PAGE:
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Summaries and analysis of recent Delaware court decisions concerning business-related litigation.
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Large commercial contracts frequently try to limit a buyer’s remedies for any extra-contractual misrepresentations by the seller. Many Delaware decisions deal with disclaimers of extra-contractual representations and this decision does a nice job of summarizing some of that existing law. For example, it notes that a statement from the seller that it has not made any extra-contractual representations may not suffice, while a statement of non-reliance from the buyer should do the trick.
Zebala v. Aminopterin LLC, C.A. No. 12186-VCS (September 28, 2016) (TRANSCRIPT)
An issue of some debate is whether a non-Delaware court has the power to dissolve a Delaware entity. Here, the Court of Chancery was asked to dismiss a later-filed dissolution action in Delaware based on a California forum selection clause in the parties’ LLC agreement, and in deference to a long-pending first-filed action in California where the court had already issued an injunction restricting the LLC’s assets that the Court of Chancery was being asked to wind up. The Court thus had the opportunity to address the important power to dissolve question, but under the circumstances found it appropriate to defer to the California court relying on principles of comity and a McWane analysis to dismiss the dissolution action. In other words, the Court of Chancery would not step on the California court’s toes under the circumstances, and the California court could decide for itself if it has the power to dissolve a Delaware entity should the parties present that issue there.
The Delaware courts encourage plaintiffs who bring derivative claims in Delaware without making demand on the board of directors to seek books and records under Section 220 of the Delaware General Corporation Law so as to be able to plead facts sufficient to demonstrate that demand is excused. Many claims have been dismissed under Delaware Court of Chancery Rule 23.1 because a plaintiff failed to utilize the "tools at hand" to obtain relevant books and records. When a plaintiff grounds its claim on directors' alleged failure to exercise oversight, however, even receipt of books and records may not enable a plaintiff to plead facts sufficient to demonstrate that the directors knowingly ignored their duties so as to have acted in bad faith. That high standard as articulated by the Delaware Supreme Court in Stone v. Ritter makes a Caremark claim for breach of directors' oversight duties as among the most difficult in corporate law. The Court of Chancery's recent decision in Reiter v. Fairbank, C.A. No. 11693-CB (Del. Ch. Oct. 18), demonstrates that, regardless of the injury allegedly sustained by the subject company, a pleading based on books and records obtained from the company that at best reflects awareness of "yellow flags" is not sufficient to call into question the directors' good faith and hence to excuse demand, thus requiring dismissal of the plaintiff's derivative claim. More ›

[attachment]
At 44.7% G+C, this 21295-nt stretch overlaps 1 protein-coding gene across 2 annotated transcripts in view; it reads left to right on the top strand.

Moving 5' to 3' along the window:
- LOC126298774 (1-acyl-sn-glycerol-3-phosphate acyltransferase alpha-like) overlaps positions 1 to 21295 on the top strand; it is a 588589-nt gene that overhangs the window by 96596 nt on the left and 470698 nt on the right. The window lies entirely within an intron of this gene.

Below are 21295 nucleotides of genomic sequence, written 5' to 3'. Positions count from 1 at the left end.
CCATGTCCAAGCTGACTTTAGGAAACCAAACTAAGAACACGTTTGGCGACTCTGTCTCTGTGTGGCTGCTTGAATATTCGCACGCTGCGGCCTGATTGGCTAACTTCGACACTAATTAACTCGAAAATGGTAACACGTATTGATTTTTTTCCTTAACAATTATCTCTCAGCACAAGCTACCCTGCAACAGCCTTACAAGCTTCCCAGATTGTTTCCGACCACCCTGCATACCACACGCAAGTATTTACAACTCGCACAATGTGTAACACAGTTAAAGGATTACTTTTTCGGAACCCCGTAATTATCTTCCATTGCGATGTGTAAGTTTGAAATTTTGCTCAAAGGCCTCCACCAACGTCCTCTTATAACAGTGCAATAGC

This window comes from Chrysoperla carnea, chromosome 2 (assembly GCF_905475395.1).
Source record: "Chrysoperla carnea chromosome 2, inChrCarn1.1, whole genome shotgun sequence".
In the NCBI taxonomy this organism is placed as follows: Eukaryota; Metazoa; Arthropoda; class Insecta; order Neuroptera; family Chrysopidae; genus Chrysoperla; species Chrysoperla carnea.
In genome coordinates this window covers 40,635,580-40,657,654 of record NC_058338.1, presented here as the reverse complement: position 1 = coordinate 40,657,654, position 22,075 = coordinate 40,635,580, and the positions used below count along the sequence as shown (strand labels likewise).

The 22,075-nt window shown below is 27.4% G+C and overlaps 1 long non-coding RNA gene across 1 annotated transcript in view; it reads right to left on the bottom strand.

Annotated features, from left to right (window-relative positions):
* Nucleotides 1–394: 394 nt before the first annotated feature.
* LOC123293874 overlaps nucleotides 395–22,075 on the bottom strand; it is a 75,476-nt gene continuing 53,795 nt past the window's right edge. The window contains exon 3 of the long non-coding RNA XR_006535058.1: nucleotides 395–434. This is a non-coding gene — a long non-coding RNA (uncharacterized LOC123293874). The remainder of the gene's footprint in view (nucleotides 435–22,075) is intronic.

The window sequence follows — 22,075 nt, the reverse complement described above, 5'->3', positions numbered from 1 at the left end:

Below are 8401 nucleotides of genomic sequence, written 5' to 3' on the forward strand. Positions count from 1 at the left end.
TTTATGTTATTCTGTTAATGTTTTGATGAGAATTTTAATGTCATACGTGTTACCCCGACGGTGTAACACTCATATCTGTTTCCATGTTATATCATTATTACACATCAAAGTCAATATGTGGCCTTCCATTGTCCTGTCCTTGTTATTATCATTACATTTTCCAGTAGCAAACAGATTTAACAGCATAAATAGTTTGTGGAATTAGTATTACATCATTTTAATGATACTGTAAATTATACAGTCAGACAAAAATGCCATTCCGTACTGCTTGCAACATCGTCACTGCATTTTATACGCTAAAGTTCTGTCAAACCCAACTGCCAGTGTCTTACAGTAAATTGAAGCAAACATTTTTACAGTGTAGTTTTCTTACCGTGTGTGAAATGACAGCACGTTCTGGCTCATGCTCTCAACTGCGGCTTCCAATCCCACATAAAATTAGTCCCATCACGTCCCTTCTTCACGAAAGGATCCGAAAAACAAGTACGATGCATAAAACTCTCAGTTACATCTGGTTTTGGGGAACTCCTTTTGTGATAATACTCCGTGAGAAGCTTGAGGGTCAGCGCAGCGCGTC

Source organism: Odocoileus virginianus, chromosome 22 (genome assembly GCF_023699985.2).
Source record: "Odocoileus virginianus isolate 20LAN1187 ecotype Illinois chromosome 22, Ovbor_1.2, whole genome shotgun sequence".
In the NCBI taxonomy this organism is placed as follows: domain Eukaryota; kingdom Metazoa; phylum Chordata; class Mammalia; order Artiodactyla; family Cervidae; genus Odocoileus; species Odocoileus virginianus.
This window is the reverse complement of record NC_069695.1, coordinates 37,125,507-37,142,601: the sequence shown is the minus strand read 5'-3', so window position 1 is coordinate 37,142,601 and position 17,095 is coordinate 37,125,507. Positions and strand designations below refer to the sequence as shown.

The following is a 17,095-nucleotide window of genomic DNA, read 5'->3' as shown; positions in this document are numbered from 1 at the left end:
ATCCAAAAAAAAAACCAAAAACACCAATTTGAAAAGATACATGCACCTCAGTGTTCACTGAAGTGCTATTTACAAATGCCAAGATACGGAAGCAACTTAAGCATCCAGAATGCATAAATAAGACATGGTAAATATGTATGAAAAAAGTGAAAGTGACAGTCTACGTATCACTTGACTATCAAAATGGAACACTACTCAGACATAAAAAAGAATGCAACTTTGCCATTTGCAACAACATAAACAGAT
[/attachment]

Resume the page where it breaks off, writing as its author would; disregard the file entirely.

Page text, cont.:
Delaware strongly protects a party’s right to advancement of attorney’s fees. This decision holds that a claim of fraudulent inducement cannot be asserted as a defense in a contractual advancement case even when the fraud is alleged to have induced the advancing party into signing the contract. Rather than use the alleged fraud as a defense to providing advancement, the advancing party must satisfy its advancement obligations and then assert its plenary claim for fraud in a separate proceeding where it can recoup the allegedly wrongfully advanced funds.
This decision holds that a general obligation to indemnify another party to a contract applies only to claims filed by a third party and not to claims between the parties to the contract itself. Hence, if you want to cover inter-party claims, you need to say so explicitly.
This decision explains the difference between a defendant’s right of setoff and recoupment. The key difference is that the right of setoff arises out of an independent transaction, while recoupment must be based on the same facts that support the main claim. Another difference concerns the statute of limitations. Setoff is subject to a three-year statute of limitations, while time-barred claims can be considered for recoupment when they arise out of the same factually-related transaction as the plaintiff’s claim.
This is an interesting decision in a small case. The Court granted the request to dissolve a Delaware entity in deadlock, but conditioned that dissolution on an agreement not to use the fact of dissolution in another proceeding between the parties to defeat a party’s standing. What other conditions might be imposed in other cases remains to be seen.